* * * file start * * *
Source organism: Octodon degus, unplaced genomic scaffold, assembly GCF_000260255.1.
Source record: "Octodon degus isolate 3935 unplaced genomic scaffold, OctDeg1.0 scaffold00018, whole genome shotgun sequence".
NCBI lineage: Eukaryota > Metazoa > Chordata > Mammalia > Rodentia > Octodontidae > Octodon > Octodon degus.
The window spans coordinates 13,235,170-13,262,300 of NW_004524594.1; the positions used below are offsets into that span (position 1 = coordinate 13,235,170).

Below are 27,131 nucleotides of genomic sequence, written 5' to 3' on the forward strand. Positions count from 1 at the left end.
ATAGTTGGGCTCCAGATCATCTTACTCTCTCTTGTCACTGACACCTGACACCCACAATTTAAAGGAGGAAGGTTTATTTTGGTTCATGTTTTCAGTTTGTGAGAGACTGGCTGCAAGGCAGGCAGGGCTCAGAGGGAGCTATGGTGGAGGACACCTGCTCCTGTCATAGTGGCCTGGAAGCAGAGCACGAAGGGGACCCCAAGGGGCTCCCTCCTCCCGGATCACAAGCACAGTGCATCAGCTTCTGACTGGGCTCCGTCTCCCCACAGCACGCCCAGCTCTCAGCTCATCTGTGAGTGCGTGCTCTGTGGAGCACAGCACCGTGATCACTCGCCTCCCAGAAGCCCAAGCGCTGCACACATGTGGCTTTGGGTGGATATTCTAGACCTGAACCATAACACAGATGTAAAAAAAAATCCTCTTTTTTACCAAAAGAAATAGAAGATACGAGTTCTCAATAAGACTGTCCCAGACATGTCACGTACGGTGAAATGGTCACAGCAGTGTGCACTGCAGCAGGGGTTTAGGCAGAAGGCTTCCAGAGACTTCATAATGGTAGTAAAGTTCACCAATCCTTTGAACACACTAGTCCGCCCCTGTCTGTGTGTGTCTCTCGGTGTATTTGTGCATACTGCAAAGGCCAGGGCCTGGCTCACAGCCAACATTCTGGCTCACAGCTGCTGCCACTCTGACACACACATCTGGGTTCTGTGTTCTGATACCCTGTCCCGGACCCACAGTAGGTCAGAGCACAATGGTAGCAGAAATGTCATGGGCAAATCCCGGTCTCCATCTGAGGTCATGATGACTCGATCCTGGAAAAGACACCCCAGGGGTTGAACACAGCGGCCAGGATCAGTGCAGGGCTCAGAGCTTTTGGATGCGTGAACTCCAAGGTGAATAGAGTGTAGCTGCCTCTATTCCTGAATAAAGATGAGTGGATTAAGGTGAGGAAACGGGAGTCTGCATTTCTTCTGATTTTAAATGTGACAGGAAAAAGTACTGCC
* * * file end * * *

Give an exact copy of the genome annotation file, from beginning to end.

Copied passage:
Source organism: Octodon degus, unplaced genomic scaffold, assembly GCF_000260255.1.
Source record: "Octodon degus isolate 3935 unplaced genomic scaffold, OctDeg1.0 scaffold00018, whole genome shotgun sequence".
NCBI lineage: Eukaryota > Metazoa > Chordata > Mammalia > Rodentia > Octodontidae > Octodon > Octodon degus.
The window spans coordinates 13,235,170-13,262,300 of NW_004524594.1; the positions used below are offsets into that span (position 1 = coordinate 13,235,170).

Below are 27,131 nucleotides of genomic sequence, written 5' to 3' on the forward strand. Positions count from 1 at the left end.
ATAGTTGGGCTCCAGATCATCTTACTCTCTCTTGTCACTGACACCTGACACCCACAATTTAAAGGAGGAAGGTTTATTTTGGTTCATGTTTTCAGTTTGTGAGAGACTGGCTGCAAGGCAGGCAGGGCTCAGAGGGAGCTATGGTGGAGGACACCTGCTCCTGTCATAGTGGCCTGGAAGCAGAGCACGAAGGGGACCCCAAGGGGCTCCCTCCTCCCGGATCACAAGCACAGTGCATCAGCTTCTGACTGGGCTCCGTCTCCCCACAGCACGCCCAGCTCTCAGCTCATCTGTGAGTGCGTGCTCTGTGGAGCACAGCACCGTGATCACTCGCCTCCCAGAAGCCCAAGCGCTGCACACATGTGGCTTTGGGTGGATATTCTAGACCTGAACCATAACACAGATGTAAAAAAAAATCCTCTTTTTTACCAAAAGAAATAGAAGATACGAGTTCTCAATAAGACTGTCCCAGACATGTCACGTACGGTGAAATGGTCACAGCAGTGTGCACTGCAGCAGGGGTTTAGGCAGAAGGCTTCCAGAGACTTCATAATGGTAGTAAAGTTCACCAATCCTTTGAACACACTAGTCCGCCCCTGTCTGTGTGTGTCTCTCGGTGTATTTGTGCATACTGCAAAGGCCAGGGCCTGGCTCACAGCCAACATTCTGGCTCACAGCTGCTGCCACTCTGACACACACATCTGGGTTCTGTGTTCTGATACCCTGTCCCGGACCCACAGTAGGTCAGAGCACAATGGTAGCAGAAATGTCATGGGCAAATCCCGGTCTCCATCTGAGGTCATGATGACTCGATCCTGGAAAAGACACCCCAGGGGTTGAACACAGCGGCCAGGATCAGTGCAGGGCTCAGAGCTTTTGGATGCGTGAACTCCAAGGTGAATAGAGTGTAGCTGCCTCTATTCCTGAATAAAGATGAGTGGATTAAGGTGAGGAAACGGGAGTCTGCATTTCTTCTGATTTTAAATGTGACAGGAAAAAGTACTGCC